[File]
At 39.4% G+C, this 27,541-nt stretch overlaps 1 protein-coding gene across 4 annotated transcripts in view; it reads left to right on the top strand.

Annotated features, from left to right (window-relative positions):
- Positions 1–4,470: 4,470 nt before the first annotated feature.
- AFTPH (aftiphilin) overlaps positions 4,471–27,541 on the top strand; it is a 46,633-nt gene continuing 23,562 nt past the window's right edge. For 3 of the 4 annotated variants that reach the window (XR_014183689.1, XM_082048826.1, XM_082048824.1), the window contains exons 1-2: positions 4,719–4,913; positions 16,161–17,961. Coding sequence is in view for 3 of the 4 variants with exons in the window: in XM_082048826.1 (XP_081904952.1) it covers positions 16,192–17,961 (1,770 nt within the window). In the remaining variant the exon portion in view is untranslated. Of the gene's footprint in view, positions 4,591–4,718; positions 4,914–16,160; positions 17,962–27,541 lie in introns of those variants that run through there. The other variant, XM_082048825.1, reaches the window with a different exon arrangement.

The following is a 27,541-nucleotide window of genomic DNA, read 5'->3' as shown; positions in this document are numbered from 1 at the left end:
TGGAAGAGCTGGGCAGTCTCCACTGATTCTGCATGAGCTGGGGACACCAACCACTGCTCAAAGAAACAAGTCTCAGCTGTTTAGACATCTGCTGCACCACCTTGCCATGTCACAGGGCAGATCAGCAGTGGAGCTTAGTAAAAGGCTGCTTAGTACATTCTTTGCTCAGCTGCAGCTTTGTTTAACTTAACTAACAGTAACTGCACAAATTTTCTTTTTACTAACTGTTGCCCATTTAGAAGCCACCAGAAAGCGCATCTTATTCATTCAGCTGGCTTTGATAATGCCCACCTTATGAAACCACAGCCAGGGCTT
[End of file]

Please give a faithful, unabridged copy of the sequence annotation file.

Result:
At 39.4% G+C, this 27,541-nt stretch overlaps 1 protein-coding gene across 4 annotated transcripts in view; it reads left to right on the top strand.

Annotated features, from left to right (window-relative positions):
- Positions 1–4,470: 4,470 nt before the first annotated feature.
- AFTPH (aftiphilin) overlaps positions 4,471–27,541 on the top strand; it is a 46,633-nt gene continuing 23,562 nt past the window's right edge. For 3 of the 4 annotated variants that reach the window (XR_014183689.1, XM_082048826.1, XM_082048824.1), the window contains exons 1-2: positions 4,719–4,913; positions 16,161–17,961. Coding sequence is in view for 3 of the 4 variants with exons in the window: in XM_082048826.1 (XP_081904952.1) it covers positions 16,192–17,961 (1,770 nt within the window). In the remaining variant the exon portion in view is untranslated. Of the gene's footprint in view, positions 4,591–4,718; positions 4,914–16,160; positions 17,962–27,541 lie in introns of those variants that run through there. The other variant, XM_082048825.1, reaches the window with a different exon arrangement.

The following is a 27,541-nucleotide window of genomic DNA, read 5'->3' as shown; positions in this document are numbered from 1 at the left end:
TGGAAGAGCTGGGCAGTCTCCACTGATTCTGCATGAGCTGGGGACACCAACCACTGCTCAAAGAAACAAGTCTCAGCTGTTTAGACATCTGCTGCACCACCTTGCCATGTCACAGGGCAGATCAGCAGTGGAGCTTAGTAAAAGGCTGCTTAGTACATTCTTTGCTCAGCTGCAGCTTTGTTTAACTTAACTAACAGTAACTGCACAAATTTTCTTTTTACTAACTGTTGCCCATTTAGAAGCCACCAGAAAGCGCATCTTATTCATTCAGCTGGCTTTGATAATGCCCACCTTATGAAACCACAGCCAGGGCTT